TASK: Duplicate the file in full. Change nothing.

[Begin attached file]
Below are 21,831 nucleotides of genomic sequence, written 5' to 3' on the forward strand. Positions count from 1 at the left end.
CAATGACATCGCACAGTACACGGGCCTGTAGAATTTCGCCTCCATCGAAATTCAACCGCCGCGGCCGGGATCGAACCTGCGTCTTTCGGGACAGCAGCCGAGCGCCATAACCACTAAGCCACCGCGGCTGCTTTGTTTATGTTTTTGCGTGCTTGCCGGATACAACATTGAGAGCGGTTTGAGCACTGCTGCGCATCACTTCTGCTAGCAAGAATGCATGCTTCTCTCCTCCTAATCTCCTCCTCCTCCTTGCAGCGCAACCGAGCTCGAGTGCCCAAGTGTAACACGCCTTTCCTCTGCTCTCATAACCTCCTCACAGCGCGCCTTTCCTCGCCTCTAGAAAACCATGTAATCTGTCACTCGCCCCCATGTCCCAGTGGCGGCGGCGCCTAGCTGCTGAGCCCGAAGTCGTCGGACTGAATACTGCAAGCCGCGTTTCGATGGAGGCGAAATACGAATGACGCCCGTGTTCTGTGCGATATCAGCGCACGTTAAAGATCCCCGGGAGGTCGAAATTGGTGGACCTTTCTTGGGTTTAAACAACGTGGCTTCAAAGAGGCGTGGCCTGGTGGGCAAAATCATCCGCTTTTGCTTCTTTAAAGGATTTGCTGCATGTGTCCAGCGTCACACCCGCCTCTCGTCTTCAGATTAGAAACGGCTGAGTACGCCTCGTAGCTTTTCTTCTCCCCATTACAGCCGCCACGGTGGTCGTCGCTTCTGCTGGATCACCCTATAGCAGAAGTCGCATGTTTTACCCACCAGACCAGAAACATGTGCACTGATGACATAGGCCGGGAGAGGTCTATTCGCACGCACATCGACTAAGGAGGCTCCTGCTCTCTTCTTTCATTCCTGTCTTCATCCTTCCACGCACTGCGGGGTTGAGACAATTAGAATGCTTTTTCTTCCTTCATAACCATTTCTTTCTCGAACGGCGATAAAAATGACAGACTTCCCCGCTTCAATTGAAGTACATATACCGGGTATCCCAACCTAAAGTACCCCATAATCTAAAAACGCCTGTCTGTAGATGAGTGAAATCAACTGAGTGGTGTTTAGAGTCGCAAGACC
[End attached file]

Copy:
Below are 21,831 nucleotides of genomic sequence, written 5' to 3' on the forward strand. Positions count from 1 at the left end.
CAATGACATCGCACAGTACACGGGCCTGTAGAATTTCGCCTCCATCGAAATTCAACCGCCGCGGCCGGGATCGAACCTGCGTCTTTCGGGACAGCAGCCGAGCGCCATAACCACTAAGCCACCGCGGCTGCTTTGTTTATGTTTTTGCGTGCTTGCCGGATACAACATTGAGAGCGGTTTGAGCACTGCTGCGCATCACTTCTGCTAGCAAGAATGCATGCTTCTCTCCTCCTAATCTCCTCCTCCTCCTTGCAGCGCAACCGAGCTCGAGTGCCCAAGTGTAACACGCCTTTCCTCTGCTCTCATAACCTCCTCACAGCGCGCCTTTCCTCGCCTCTAGAAAACCATGTAATCTGTCACTCGCCCCCATGTCCCAGTGGCGGCGGCGCCTAGCTGCTGAGCCCGAAGTCGTCGGACTGAATACTGCAAGCCGCGTTTCGATGGAGGCGAAATACGAATGACGCCCGTGTTCTGTGCGATATCAGCGCACGTTAAAGATCCCCGGGAGGTCGAAATTGGTGGACCTTTCTTGGGTTTAAACAACGTGGCTTCAAAGAGGCGTGGCCTGGTGGGCAAAATCATCCGCTTTTGCTTCTTTAAAGGATTTGCTGCATGTGTCCAGCGTCACACCCGCCTCTCGTCTTCAGATTAGAAACGGCTGAGTACGCCTCGTAGCTTTTCTTCTCCCCATTACAGCCGCCACGGTGGTCGTCGCTTCTGCTGGATCACCCTATAGCAGAAGTCGCATGTTTTACCCACCAGACCAGAAACATGTGCACTGATGACATAGGCCGGGAGAGGTCTATTCGCACGCACATCGACTAAGGAGGCTCCTGCTCTCTTCTTTCATTCCTGTCTTCATCCTTCCACGCACTGCGGGGTTGAGACAATTAGAATGCTTTTTCTTCCTTCATAACCATTTCTTTCTCGAACGGCGATAAAAATGACAGACTTCCCCGCTTCAATTGAAGTACATATACCGGGTATCCCAACCTAAAGTACCCCATAATCTAAAAACGCCTGTCTGTAGATGAGTGAAATCAACTGAGTGGTGTTTAGAGTCGCAAGACC